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What's this blog all about?

Hi, I'm Nicola - welcome to a blog begun in 2012 about family travel around the world, without leaving the UK.

I love travel adventures, but to save cash and keep my family's carbon footprint lower, I dreamt up a unique stay-at-home travel experience. So far I've visited 110 countries... without leaving the UK. Join me exploring the next 86! Or have a look at the "countries" you can discover within the UK by scrolling the labels (below right). Here's to happy travel from our doorsteps.

Around 2018 I tried a new way of writing my family's and my own UK travel adventures. Britain is a brilliant place for a staycation, mini-break and day trips. It's also a fantastic place to explore so I've begun to write up reports of places that are easy to reach by public transport. And when they are not that easy to reach I'll offer some tips on how to get there.

See www.nicolabaird.com for info about the seven books I've written, a link to my other blog on thrifty, creative childcare (homemadekids.wordpress.com) or to contact me.

Monday, 11 March 2013

Enjoy Exeter even in the rain

On a walk near Drogo Castle, Devon look out for
dippers - or brown trout.
This blog is about family travel around the world without leaving the UK. Impossible? No. This post shows how Devon is much more than cream teas and summer seaside pleasures, plus ideas on what you can do on a rainy March weekend visitWords from Nicola Baird (see www.nicolabaird.com for more info about my books and blogs).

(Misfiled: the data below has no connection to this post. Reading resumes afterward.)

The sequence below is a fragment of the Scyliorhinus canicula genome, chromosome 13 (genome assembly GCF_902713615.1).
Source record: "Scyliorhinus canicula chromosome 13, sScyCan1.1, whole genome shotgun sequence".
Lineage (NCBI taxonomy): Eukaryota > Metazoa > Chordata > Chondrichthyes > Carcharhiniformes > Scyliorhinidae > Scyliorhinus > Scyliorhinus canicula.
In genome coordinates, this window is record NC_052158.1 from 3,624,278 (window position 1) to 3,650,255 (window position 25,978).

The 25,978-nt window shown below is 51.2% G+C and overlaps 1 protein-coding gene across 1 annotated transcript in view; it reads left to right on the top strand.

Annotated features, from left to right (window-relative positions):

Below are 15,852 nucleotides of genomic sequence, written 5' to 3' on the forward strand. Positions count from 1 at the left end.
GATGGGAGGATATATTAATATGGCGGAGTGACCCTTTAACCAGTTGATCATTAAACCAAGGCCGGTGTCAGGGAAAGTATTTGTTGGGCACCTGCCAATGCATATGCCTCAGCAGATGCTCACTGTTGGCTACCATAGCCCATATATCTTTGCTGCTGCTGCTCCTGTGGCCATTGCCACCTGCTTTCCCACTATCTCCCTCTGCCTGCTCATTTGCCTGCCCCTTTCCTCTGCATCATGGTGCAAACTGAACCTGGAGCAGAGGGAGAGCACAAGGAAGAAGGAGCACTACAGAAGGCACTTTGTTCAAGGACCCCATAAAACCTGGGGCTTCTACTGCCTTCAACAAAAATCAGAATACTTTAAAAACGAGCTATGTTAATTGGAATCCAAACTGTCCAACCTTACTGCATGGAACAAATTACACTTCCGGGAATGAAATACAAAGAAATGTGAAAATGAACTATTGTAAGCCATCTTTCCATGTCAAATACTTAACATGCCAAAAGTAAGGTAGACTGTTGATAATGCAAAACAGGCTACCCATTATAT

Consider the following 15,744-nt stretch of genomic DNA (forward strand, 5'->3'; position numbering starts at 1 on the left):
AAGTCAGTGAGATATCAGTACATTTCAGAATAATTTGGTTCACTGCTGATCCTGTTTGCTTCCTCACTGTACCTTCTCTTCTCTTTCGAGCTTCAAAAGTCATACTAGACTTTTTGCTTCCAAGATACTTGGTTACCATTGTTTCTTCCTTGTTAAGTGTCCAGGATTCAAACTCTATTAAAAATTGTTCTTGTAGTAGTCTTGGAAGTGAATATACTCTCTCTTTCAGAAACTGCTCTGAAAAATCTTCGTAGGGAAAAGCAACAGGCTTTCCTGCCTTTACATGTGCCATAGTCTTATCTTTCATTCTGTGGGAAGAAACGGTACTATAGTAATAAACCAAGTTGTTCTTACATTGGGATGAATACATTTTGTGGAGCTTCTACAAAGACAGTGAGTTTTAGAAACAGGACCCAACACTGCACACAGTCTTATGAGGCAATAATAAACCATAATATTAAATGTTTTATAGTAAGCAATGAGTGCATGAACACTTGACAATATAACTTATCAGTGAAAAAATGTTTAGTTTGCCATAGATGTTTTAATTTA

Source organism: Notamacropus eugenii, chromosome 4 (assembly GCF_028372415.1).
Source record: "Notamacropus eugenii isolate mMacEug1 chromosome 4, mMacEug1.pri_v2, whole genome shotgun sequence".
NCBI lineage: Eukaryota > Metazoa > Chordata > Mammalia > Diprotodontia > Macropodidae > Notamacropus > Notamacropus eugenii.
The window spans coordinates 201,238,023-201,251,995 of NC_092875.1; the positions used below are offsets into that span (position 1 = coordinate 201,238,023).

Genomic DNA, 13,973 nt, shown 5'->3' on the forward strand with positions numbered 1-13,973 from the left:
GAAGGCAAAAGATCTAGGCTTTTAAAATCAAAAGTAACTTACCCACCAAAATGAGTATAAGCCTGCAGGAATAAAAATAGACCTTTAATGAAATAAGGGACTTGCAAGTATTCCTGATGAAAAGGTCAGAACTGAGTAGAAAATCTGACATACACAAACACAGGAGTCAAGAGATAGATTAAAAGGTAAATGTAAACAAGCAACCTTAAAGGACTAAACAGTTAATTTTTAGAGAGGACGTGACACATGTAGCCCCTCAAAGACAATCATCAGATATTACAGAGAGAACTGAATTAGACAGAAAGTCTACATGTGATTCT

We played pooh sticks with twigs, to improve
the game Sally says use logs (maybe not here)
Venetian chandliers, Norman-themed libary, Lilliput doll's house in the garden  - all ought to be on the must see list when visiting Castle Drogo, the last castle to be built in England. But on a short weekend visiting friends in Exeter I managed to forget my National Trust card and so was kept outside this promising family home. And what an outside offered in the grounds of Castle Drogo - wild views of Dartmoor, steep sides of the Teign valley, bridges you just have to cross (even though you don't want to be on the other side of the river bank) and wonderful wildlife including a really good sighting of a Dipper. I'm ashamed to tell you I only know this bird thanks to a Country File special. But with its distinctive white breast, plus the ability to fly, dive and swim underwater it's definitely a must-look-out-for-bird. The few other people we saw walking along the river bank were invariably peering through binoculars too.

While Sally and her son Kier zoomed nimbly along the riverside-path Lola and I were distracted discussing an Arthurian style battle clash on the steeply wooded river valley sides.  Later we all enjoyed a virtual battle victory veggie lasagne in a family-friendly pub about 20 minutes walk from Exeter quay, the Double Locks. It's the first pub I've been to that has a volleyball court, real beer and wood-pannelled bars.